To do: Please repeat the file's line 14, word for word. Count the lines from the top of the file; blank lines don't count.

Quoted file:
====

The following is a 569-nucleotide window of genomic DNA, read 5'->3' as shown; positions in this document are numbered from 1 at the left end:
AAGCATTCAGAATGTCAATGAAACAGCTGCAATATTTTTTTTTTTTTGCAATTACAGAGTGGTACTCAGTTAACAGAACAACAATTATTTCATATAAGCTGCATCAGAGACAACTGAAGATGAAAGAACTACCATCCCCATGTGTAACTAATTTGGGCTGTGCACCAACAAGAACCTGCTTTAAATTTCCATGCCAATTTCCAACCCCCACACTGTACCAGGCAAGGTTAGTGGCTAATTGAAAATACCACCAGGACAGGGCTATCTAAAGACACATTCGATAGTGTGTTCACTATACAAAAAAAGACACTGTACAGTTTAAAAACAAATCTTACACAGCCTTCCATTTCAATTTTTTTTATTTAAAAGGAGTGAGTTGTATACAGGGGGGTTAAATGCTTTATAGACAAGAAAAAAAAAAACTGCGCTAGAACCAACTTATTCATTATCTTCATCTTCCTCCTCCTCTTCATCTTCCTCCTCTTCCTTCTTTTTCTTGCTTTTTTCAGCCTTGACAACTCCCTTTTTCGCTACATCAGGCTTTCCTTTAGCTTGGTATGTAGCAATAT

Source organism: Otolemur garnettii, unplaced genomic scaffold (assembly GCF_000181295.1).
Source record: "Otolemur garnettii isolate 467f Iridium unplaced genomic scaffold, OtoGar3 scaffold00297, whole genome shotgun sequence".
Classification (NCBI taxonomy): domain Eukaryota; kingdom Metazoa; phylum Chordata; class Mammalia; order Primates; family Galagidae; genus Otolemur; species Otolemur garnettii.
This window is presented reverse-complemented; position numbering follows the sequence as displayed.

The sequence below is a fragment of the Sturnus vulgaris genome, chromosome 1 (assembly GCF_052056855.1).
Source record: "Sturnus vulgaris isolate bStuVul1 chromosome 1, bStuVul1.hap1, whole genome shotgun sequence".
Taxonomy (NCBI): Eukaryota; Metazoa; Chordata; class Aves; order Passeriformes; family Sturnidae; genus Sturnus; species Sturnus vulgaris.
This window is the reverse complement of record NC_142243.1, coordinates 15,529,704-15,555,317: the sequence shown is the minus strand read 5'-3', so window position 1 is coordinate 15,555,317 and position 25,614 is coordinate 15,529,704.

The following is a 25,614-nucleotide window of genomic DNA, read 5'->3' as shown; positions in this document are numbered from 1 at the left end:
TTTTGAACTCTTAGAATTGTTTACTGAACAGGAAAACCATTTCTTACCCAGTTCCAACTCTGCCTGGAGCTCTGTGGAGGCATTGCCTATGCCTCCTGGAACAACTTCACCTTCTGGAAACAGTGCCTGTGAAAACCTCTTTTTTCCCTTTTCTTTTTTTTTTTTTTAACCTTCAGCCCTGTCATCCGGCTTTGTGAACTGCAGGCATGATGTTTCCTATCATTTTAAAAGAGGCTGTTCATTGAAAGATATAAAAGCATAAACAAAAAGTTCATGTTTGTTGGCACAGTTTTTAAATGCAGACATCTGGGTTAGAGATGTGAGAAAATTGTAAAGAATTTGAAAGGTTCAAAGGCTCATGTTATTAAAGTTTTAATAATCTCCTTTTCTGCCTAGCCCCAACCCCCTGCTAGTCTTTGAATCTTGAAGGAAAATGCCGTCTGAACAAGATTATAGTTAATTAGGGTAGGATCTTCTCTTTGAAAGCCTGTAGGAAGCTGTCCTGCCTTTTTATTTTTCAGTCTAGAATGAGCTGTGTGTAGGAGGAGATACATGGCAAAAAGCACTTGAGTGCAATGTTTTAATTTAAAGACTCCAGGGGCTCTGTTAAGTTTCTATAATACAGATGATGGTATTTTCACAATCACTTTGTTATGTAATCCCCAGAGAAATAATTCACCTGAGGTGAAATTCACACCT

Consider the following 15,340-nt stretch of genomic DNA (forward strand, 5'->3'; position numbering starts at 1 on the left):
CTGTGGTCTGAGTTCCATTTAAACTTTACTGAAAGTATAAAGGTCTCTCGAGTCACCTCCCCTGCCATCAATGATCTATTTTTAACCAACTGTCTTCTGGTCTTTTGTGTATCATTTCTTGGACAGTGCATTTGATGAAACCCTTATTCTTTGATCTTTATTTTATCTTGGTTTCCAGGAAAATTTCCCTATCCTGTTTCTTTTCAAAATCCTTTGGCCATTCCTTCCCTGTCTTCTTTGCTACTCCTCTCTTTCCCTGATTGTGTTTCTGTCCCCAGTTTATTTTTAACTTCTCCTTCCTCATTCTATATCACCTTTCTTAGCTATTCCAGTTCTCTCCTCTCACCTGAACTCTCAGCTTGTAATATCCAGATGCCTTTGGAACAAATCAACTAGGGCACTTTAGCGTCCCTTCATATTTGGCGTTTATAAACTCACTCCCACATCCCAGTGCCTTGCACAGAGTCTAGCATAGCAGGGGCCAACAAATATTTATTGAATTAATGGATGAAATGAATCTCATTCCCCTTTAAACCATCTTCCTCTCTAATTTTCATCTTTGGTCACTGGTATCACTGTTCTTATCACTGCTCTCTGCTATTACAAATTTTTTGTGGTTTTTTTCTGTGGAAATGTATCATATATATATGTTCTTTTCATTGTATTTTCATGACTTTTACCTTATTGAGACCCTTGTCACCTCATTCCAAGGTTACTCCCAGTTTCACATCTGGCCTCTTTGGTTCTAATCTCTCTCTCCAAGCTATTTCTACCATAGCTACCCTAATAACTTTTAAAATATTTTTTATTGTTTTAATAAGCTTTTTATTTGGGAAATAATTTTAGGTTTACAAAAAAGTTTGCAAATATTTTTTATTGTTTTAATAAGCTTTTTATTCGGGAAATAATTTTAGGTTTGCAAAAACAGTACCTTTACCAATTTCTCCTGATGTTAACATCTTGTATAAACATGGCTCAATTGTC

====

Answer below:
CTGTGGTCTGAGTTCCATTTAAACTTTACTGAAAGTATAAAGGTCTCTCGAGTCACCTCCCCTGCCATCAATGATCTATTTTTAACCAACTGTCTTCTGGTCTTTTGTGTATCATTTCTTGGACAGTGCATTTGATGAAACCCTTATTCTTTGATCTTTATTTTATCTTGGTTTCCAGGAAAATTTCCCTATCCTGTTTCTTTTCAAAATCCTTTGGCCATTCCTTCCCTGTCTTCTTTGCTACTCCTCTCTTTCCCTGATTGTGTTTCTGTCCCCAGTTTATTTTTAACTTCTCCTTCCTCATTCTATATCACCTTTCTTAGCTATTCCAGTTCTCTCCTCTCACCTGAACTCTCAGCTTGTAATATCCAGATGCCTTTGGAACAAATCAACTAGGGCACTTTAGCGTCCCTTCATATTTGGCGTTTATAAACTCACTCCCACATCCCAGTGCCTTGCACAGAGTCTAGCATAGCAGGGGCCAACAAATATTTATTGAATTAATGGATGAAATGAATCTCATTCCCCTTTAAACCATCTTCCTCTCTAATTTTCATCTTTGGTCACTGGTATCACTGTTCTTATCACTGCTCTCTGCTATTACAAATTTTTTGTGGTTTTTTTCTGTGGAAATGTATCATATATATATGTTCTTTTCATTGTATTTTCATGACTTTTACCTTATTGAGACCCTTGTCACCTCATTCCAAGGTTACTCCCAGTTTCACATCTGGCCTCTTTGGTTCTAATCTCTCTCTCCAAGCTATTTCTACCATAGCTACCCTAATAACTTTTAAAATATTTTTTATTGTTTTAATAAGCTTTTTATTTGGGAAATAATTTTAGGTTTACAAAAAAGTTTGCAAATATTTTTTATTGTTTTAATAAGCTTTTTATTCGGGAAATAATTTTAGGTTTGCAAAAACAGTACCTTTACCAATTTCTCCTGATGTTAACATCTTGTATAAACATGGCTCAATTGTC